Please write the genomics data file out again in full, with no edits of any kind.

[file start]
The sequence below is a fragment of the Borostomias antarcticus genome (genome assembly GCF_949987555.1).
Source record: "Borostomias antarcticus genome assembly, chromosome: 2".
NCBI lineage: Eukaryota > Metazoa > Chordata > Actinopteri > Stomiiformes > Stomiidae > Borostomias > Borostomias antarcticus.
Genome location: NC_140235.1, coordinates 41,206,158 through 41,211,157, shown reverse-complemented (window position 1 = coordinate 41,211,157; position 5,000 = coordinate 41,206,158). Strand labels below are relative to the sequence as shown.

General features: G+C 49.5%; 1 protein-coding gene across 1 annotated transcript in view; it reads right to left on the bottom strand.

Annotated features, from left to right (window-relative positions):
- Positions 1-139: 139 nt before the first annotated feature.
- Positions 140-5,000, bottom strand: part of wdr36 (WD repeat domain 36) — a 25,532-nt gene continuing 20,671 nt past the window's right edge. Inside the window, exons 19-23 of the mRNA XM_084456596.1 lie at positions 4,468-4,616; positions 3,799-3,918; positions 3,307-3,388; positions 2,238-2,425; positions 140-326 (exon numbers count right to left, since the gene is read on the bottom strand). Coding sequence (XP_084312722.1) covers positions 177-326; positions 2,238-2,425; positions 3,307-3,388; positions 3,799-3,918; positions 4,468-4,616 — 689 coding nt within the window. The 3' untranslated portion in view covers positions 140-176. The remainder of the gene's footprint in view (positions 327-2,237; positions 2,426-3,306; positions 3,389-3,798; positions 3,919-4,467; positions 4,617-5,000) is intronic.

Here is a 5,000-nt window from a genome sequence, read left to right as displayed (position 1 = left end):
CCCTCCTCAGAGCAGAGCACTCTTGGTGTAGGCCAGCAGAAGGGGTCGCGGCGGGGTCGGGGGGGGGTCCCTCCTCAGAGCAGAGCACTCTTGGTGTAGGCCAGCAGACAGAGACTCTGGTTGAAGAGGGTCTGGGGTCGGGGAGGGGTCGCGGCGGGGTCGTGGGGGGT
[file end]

The sequence below is a fragment of the Borostomias antarcticus genome (genome assembly GCF_949987555.1).
Source record: "Borostomias antarcticus genome assembly, chromosome: 2".
NCBI lineage: Eukaryota > Metazoa > Chordata > Actinopteri > Stomiiformes > Stomiidae > Borostomias > Borostomias antarcticus.
Genome location: NC_140235.1, coordinates 41,206,158 through 41,211,157, shown reverse-complemented (window position 1 = coordinate 41,211,157; position 5,000 = coordinate 41,206,158). Strand labels below are relative to the sequence as shown.

General features: G+C 49.5%; 1 protein-coding gene across 1 annotated transcript in view; it reads right to left on the bottom strand.

Annotated features, from left to right (window-relative positions):
- Positions 1-139: 139 nt before the first annotated feature.
- Positions 140-5,000, bottom strand: part of wdr36 (WD repeat domain 36) — a 25,532-nt gene continuing 20,671 nt past the window's right edge. Inside the window, exons 19-23 of the mRNA XM_084456596.1 lie at positions 4,468-4,616; positions 3,799-3,918; positions 3,307-3,388; positions 2,238-2,425; positions 140-326 (exon numbers count right to left, since the gene is read on the bottom strand). Coding sequence (XP_084312722.1) covers positions 177-326; positions 2,238-2,425; positions 3,307-3,388; positions 3,799-3,918; positions 4,468-4,616 — 689 coding nt within the window. The 3' untranslated portion in view covers positions 140-176. The remainder of the gene's footprint in view (positions 327-2,237; positions 2,426-3,306; positions 3,389-3,798; positions 3,919-4,467; positions 4,617-5,000) is intronic.

Here is a 5,000-nt window from a genome sequence, read left to right as displayed (position 1 = left end):
CCCTCCTCAGAGCAGAGCACTCTTGGTGTAGGCCAGCAGAAGGGGTCGCGGCGGGGTCGGGGGGGGGTCCCTCCTCAGAGCAGAGCACTCTTGGTGTAGGCCAGCAGACAGAGACTCTGGTTGAAGAGGGTCTGGGGTCGGGGAGGGGTCGCGGCGGGGTCGTGGGGGGT